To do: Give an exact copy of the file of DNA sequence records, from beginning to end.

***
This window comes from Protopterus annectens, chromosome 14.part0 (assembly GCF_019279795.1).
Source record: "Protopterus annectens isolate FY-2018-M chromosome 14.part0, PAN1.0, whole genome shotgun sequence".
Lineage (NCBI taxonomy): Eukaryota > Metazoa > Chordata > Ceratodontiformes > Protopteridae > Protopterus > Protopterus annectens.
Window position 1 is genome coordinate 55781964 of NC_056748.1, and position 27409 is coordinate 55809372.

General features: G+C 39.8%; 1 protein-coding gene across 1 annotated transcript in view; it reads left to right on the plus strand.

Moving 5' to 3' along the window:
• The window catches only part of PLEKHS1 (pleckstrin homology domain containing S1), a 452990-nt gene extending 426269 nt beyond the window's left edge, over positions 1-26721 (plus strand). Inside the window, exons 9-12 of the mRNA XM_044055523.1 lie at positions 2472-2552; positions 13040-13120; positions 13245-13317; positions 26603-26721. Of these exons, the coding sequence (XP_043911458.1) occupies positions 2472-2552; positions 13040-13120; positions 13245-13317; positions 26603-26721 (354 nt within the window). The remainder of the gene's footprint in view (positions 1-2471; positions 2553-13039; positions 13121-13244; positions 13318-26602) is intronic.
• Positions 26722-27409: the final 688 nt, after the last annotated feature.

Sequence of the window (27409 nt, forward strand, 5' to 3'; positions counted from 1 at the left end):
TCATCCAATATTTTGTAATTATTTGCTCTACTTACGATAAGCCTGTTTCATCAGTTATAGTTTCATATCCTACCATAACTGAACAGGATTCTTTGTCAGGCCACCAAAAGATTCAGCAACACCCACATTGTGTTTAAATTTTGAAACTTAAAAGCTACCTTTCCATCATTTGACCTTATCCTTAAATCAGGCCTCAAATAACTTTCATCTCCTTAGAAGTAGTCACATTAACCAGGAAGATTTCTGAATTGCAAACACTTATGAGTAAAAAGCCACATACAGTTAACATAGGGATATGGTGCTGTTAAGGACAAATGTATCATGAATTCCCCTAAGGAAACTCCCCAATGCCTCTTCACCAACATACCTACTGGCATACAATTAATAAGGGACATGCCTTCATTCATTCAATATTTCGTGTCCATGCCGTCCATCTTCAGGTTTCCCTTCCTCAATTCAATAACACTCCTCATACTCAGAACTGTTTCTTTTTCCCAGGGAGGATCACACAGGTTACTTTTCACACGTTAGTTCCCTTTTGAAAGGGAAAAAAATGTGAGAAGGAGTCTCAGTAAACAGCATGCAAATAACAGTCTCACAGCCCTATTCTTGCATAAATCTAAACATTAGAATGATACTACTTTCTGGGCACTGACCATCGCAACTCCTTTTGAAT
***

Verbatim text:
This window comes from Protopterus annectens, chromosome 14.part0 (assembly GCF_019279795.1).
Source record: "Protopterus annectens isolate FY-2018-M chromosome 14.part0, PAN1.0, whole genome shotgun sequence".
Lineage (NCBI taxonomy): Eukaryota > Metazoa > Chordata > Ceratodontiformes > Protopteridae > Protopterus > Protopterus annectens.
Window position 1 is genome coordinate 55781964 of NC_056748.1, and position 27409 is coordinate 55809372.

General features: G+C 39.8%; 1 protein-coding gene across 1 annotated transcript in view; it reads left to right on the plus strand.

Moving 5' to 3' along the window:
• The window catches only part of PLEKHS1 (pleckstrin homology domain containing S1), a 452990-nt gene extending 426269 nt beyond the window's left edge, over positions 1-26721 (plus strand). Inside the window, exons 9-12 of the mRNA XM_044055523.1 lie at positions 2472-2552; positions 13040-13120; positions 13245-13317; positions 26603-26721. Of these exons, the coding sequence (XP_043911458.1) occupies positions 2472-2552; positions 13040-13120; positions 13245-13317; positions 26603-26721 (354 nt within the window). The remainder of the gene's footprint in view (positions 1-2471; positions 2553-13039; positions 13121-13244; positions 13318-26602) is intronic.
• Positions 26722-27409: the final 688 nt, after the last annotated feature.

Sequence of the window (27409 nt, forward strand, 5' to 3'; positions counted from 1 at the left end):
TCATCCAATATTTTGTAATTATTTGCTCTACTTACGATAAGCCTGTTTCATCAGTTATAGTTTCATATCCTACCATAACTGAACAGGATTCTTTGTCAGGCCACCAAAAGATTCAGCAACACCCACATTGTGTTTAAATTTTGAAACTTAAAAGCTACCTTTCCATCATTTGACCTTATCCTTAAATCAGGCCTCAAATAACTTTCATCTCCTTAGAAGTAGTCACATTAACCAGGAAGATTTCTGAATTGCAAACACTTATGAGTAAAAAGCCACATACAGTTAACATAGGGATATGGTGCTGTTAAGGACAAATGTATCATGAATTCCCCTAAGGAAACTCCCCAATGCCTCTTCACCAACATACCTACTGGCATACAATTAATAAGGGACATGCCTTCATTCATTCAATATTTCGTGTCCATGCCGTCCATCTTCAGGTTTCCCTTCCTCAATTCAATAACACTCCTCATACTCAGAACTGTTTCTTTTTCCCAGGGAGGATCACACAGGTTACTTTTCACACGTTAGTTCCCTTTTGAAAGGGAAAAAAATGTGAGAAGGAGTCTCAGTAAACAGCATGCAAATAACAGTCTCACAGCCCTATTCTTGCATAAATCTAAACATTAGAATGATACTACTTTCTGGGCACTGACCATCGCAACTCCTTTTGAAT